This Youth Day (16 June), Life Healthcare is focusing on the importance of education around childhood and adolescent mental illness in an effort to reduce the stigma surrounding mental health and to ensure early intervention.
According to the National Youth at Risk Survey conducted in South Africa, which focuses on children and adolescents between grade 8 and 11, 24% of the youth surveyed had experienced feelings of depression, hopelessness and sadness while a further 21% had attempted suicide at least once.
Research shows that a lot of youth experience a painful tug-of- war filled with mixed messages and conflicting demands from parents, teachers, coaches, employers, friends and themselves. Growing up negotiating a path between independence and reliance on others is not always easy. It creates stress, and it can create serious depression for young people ill-equipped to cope, communicate and solve problems.
According to Life Healthcare, myths, confusion and misinformation about mental illnesses cause anxiety, create stereotypes and promote stigma.
“A starting point to reduce stigma is with the child and family. When adults accept mental illnesses, it becomes easier for them to talk to others in their immediate social network, neighbourhood and community. The knowledge that mental illness is fairly common and affects anyone helps break the barrier of stigma,” said Child Psychiatrist at Life St Joseph’s, Dr Ismail Moola.
With this range of external factors impacting mental health, Social Worker at Life Poortview, Charlene van Rooyen, says a lack of awareness and failure to notice red flags may result in a prolonged and increasingly devastating effect on the child’s progress and development within society.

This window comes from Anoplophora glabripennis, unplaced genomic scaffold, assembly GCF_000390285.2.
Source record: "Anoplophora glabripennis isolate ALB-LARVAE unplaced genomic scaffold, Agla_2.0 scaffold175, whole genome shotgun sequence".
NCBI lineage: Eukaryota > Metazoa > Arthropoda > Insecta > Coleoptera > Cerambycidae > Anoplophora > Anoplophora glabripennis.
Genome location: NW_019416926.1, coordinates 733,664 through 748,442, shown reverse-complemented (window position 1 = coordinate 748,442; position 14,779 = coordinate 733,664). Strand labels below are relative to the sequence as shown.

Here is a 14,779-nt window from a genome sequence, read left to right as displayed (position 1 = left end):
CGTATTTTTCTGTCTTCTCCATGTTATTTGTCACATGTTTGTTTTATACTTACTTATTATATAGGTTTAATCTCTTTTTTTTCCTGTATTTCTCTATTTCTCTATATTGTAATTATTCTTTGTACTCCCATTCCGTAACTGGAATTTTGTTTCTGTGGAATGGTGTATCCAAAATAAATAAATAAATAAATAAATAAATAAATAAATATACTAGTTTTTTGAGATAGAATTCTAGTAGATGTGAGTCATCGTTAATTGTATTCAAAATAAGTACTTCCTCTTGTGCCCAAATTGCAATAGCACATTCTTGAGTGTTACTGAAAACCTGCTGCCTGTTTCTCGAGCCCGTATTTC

While children may exhibit signs of mental illness, it’s important that a mental health professional makes a full assessment before the appropriate measures are put in place to help manage their illness.
“Should the parents, caregiver or teacher identify a need for an assessment they may either visit their general practitioner who will assess and then refer the adolescent or child to either a psychologist or psychiatrist, depending on the assessment and the behaviour they present with, or the adolescent may visit the psychologist or psychiatrist directly. Treatment and intervention may range from medication, admission to hospital or attending out-patient counselling sessions,” said van Rooyen.
“Individual or family psychiatric treatment can help a child toward healthy development, despite the presence of parental psychiatric illness. The mental health professional can help the family work with the positive elements in the home and the natural strengths of the child. With treatment, the family can learn ways to lessen the effects of the parent’s mental illness on the child,” concluded Dr Moola.